Entries tagged with “Web search engine”.

Image representing Google as depicted in Crunc...
Image via CrunchBase

Do your keywords support your site? Unfortunately, the answer is no for many people choosing keywords for search engine optimization purposes. According to Mike Murray of Fathom SEO, people depend too much on tools such as Keyword Discovery, Google Keyword Tool, and SpyFu. These tools can be helpful, but there is also a great amount of research on your part that needs to be done.

There must be a web page to support every keyword. Similar words do not count; they must be exact. Make sure your keywords are a good investment. If you choose the wrong keywords, you’re going to lose money and waste time.

Mike refers to people who do this as “people with their heads in the clouds.” He says people who dream up keywords are not going to have success in their efforts and need to come back to earth and be practical.

Mike suggests looking at the following factors when selecting a keyword list:

-    Keywords in domain name
-    Website analytics
-    Competitors’ rankings
-    Inbound links
-    Where you ranked today, which page ranked, and on what search engine

Also, look for value in your PPC campaign. If someone is paying for a keyword, then it should be taken under consideration for your SEO program as well. It is possible that the same keywords could work for both programs.

Lastly, don’t look at who is ranking number 1 or 2. Look where websites are ranking that are similar to your site. You could be comparing your website, which is operated by 3 people, to a website that is run by a large corporation. Mike recommends first looking at the website’s age, size, and other factors before taking action. You may need to address other issues on your website to compete effectively.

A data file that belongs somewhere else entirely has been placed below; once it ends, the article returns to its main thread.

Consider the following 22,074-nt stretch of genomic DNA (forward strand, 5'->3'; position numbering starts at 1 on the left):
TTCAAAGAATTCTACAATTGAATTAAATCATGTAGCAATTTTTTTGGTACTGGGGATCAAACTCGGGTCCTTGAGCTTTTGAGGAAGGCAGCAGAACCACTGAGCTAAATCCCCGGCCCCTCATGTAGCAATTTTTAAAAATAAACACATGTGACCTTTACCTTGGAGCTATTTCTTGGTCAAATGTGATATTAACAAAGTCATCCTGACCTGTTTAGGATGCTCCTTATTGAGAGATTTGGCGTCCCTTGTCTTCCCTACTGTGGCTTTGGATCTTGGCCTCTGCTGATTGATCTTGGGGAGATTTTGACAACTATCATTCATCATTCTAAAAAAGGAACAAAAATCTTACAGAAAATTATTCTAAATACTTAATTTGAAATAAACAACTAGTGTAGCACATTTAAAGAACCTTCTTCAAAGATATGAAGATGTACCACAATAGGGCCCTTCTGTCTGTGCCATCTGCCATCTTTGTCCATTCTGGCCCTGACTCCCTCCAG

SEO is a long process and the investment into keywords should not be taken lightly. After looking at the above factors, let’s again ask the question: Do your keywords support your website?

Reblog this post [with Zemanta]

Image representing Social Media as depicted in...
Image via CrunchBase

I was talking to a client lately, who suggested that I remove the AdSense ads from DSB.

It makes your site looks cheap – He said.

Hmm…That’s an interesting point.

In fact, DSB does not run on AdSense nor the revenues is any good to call it a credible, sustainable source of revenue. It’s around 3-5 hundreds a month, which I believe is negligible for the space it occupies and the highlight it receives.

But I’m not surprised. AdSense ads are meant to perform well for websites who have tailor made content, or so I believe. For everyone else who focus on quality writing, it’s probably a bonus.

And a lot depends on what domain you are in. Right ? If you are running a “MFA” then you got to keep AdSense units all over, but for a service/product related website, it might have to be cornered.

I think it’s taking too much of space on DSB, and is thinking about cornering it. It does give good referrals to interesting websites however. If it does not, I might completely take it away.

But what do you think ?

Is it un necessary or good enough just to be cornered ?